Chemistry – 5th
January 12, 2014
1. Explain the difference between precision and accuracy. Suppose you made three different mass measurements of a sugar sample you knew to have a mass of 1.00g. How would you know whether or not the measurements were accurate? How would you know whether or not they were precise? Could the three measurements be precise, but not accurate? Explain. The difference between precision and accuracy is that precision is how close the measurements are to another, and accuracy is a measure of how close a measurement is to the true value of the measurement. If you were to make three different mass measurements of the sugar samples and you already knew that the mass was 1.00g, and you wanted to know if the other ones were accurate; you could tell by how close they are to each other and how close they are to the true value. To tell if they are precise you would have to look at the other measurements and see how close they are to each other like 2.45g and 2.40g, but they are not close to the true value so that would make them precise. Yes, the measurements could be precise but not accurate because, the other measurements could be close together but not enough to the true value to make it accurate. 2. Describe the different principles that govern the building of an electron configuration. One of the principles is the Aufbau Principle which is when electrons occupy the orbitals of the lowest energy level first. The next principle is the Pauli Exclusion Principle and this states that an orbital can hold as most two electrons. Also they must have an opposite spin and can be thought of as clockwise and counterclockwise. Another principle is the Hund’s Rule and this states that electrons occupy orbitals of the same energy level in a way that makes the amount of electrons with the same spring as large as possible. The second electrons then occupy each orbital so that the spins are paired with the first electron in the orbital.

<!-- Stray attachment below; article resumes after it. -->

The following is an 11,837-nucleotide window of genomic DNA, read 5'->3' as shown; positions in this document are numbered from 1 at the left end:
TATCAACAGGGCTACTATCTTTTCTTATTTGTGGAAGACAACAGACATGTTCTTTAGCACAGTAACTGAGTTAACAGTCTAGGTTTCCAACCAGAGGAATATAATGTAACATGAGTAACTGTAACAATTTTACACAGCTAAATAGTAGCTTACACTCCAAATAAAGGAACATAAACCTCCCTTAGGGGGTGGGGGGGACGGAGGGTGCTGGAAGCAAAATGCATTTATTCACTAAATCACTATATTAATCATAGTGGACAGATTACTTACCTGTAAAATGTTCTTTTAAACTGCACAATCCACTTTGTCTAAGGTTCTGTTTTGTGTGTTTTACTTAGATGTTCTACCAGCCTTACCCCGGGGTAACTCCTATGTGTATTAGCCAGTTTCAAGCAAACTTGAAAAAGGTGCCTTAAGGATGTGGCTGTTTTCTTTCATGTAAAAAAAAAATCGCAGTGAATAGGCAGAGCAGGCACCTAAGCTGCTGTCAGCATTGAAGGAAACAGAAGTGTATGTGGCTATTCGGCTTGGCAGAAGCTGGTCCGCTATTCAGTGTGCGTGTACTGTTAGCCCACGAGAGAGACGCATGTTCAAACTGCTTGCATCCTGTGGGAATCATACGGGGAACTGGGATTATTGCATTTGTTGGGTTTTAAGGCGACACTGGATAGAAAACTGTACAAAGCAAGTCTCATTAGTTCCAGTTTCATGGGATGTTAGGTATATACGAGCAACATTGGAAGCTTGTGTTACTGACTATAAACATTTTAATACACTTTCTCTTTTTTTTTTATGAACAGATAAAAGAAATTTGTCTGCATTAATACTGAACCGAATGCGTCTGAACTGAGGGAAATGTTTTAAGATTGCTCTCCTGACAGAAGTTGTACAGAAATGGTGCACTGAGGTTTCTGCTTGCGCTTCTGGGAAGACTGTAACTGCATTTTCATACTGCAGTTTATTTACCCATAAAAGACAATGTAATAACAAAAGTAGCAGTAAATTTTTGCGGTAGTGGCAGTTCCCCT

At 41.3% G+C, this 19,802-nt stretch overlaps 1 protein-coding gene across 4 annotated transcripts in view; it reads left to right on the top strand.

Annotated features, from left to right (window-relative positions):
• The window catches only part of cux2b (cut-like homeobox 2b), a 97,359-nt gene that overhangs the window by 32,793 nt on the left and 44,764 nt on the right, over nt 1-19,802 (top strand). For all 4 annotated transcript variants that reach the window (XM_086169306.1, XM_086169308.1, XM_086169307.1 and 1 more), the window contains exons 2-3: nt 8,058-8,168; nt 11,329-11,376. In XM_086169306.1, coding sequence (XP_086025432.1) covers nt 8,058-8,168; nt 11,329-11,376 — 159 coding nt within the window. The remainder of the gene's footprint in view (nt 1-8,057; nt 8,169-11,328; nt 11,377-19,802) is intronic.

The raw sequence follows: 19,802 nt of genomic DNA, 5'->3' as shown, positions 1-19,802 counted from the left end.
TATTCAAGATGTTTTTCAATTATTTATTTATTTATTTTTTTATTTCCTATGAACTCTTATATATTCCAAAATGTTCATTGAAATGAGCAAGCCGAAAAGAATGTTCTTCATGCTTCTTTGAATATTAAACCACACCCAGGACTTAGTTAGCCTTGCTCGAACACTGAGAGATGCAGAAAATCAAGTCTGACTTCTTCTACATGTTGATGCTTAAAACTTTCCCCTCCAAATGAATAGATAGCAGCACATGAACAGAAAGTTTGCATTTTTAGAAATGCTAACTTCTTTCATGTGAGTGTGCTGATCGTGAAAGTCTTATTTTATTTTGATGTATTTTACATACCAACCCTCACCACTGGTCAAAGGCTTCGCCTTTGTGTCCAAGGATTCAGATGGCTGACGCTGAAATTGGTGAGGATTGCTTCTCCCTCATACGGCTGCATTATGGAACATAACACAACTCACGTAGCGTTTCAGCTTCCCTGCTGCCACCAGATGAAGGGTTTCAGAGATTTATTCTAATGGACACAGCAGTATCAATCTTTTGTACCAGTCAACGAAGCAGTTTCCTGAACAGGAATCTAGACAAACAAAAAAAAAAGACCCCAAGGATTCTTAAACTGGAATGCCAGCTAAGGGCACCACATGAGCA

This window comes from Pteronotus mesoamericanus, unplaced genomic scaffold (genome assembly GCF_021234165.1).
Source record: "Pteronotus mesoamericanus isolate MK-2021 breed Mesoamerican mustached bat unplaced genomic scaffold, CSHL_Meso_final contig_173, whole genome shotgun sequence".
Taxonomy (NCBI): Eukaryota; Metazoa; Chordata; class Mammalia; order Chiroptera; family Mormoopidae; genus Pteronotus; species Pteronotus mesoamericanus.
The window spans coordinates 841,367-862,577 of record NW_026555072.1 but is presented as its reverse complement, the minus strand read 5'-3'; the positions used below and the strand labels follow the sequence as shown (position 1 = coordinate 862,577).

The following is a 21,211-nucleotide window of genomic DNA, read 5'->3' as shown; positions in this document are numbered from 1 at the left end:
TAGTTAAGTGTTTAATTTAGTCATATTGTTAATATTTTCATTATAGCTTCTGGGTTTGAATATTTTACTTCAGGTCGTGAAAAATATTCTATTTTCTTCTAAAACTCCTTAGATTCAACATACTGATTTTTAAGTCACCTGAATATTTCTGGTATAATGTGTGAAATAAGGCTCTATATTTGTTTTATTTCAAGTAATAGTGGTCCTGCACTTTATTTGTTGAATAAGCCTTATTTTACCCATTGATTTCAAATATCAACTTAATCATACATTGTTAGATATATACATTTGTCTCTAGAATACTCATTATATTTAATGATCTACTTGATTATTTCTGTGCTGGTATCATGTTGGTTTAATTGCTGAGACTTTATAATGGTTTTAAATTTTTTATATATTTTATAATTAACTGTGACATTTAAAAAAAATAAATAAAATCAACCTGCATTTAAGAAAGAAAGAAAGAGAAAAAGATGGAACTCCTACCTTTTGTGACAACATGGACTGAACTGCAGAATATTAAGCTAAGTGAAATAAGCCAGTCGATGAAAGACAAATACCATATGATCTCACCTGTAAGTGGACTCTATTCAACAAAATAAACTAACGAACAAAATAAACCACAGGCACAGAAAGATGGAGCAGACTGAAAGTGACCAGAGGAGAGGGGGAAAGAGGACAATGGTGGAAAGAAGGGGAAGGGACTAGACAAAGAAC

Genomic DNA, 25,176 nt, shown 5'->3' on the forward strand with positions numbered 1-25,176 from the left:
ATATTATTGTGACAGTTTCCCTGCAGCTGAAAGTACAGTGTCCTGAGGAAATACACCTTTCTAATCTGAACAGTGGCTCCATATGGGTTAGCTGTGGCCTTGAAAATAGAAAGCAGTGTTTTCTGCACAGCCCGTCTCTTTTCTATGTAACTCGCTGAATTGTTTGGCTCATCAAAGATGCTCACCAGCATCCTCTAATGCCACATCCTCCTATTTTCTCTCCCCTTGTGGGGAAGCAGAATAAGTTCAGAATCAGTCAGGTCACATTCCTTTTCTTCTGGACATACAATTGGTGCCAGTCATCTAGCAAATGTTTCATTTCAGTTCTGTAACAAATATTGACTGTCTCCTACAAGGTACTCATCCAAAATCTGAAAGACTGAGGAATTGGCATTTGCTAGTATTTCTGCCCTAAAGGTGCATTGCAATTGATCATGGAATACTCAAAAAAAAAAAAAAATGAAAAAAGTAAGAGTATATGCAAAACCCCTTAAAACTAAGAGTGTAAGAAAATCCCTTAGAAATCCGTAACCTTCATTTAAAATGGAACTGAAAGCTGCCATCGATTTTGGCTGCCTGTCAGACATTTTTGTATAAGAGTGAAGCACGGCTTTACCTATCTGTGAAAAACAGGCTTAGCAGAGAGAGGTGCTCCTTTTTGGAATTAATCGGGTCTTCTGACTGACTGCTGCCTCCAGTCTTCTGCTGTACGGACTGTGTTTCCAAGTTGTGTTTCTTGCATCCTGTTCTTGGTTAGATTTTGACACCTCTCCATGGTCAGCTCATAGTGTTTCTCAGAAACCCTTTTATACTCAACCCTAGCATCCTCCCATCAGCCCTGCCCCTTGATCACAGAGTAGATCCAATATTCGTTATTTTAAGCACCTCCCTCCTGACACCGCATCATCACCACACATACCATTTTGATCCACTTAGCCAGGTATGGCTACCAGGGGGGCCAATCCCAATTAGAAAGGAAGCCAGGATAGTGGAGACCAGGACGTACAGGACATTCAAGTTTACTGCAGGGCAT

3. Using the trends for atomic size across a period and down a group. Explain how this affects the electronegativity and ionization energy of an atom. Include in you answer the shielding effect of the electrons. Atomic size affects the electronegativity because when it goes from top to bottom it decreases value and then it increases when it moves left to right across the periodic table. For the ionization energy it increases from left to right and decreases when it moves top to bottom of the periodic table. Also, the higher the value of the ionization energy, the more challenging it is to remove the electron. If the electron has a high size, which is due to the shielding effect because it has many shields blocking the nucleus, it will have a low ionization and electronegativity. And if they electron has a low size it would have a high ionization and electronegativity. The shielding effect is owed to…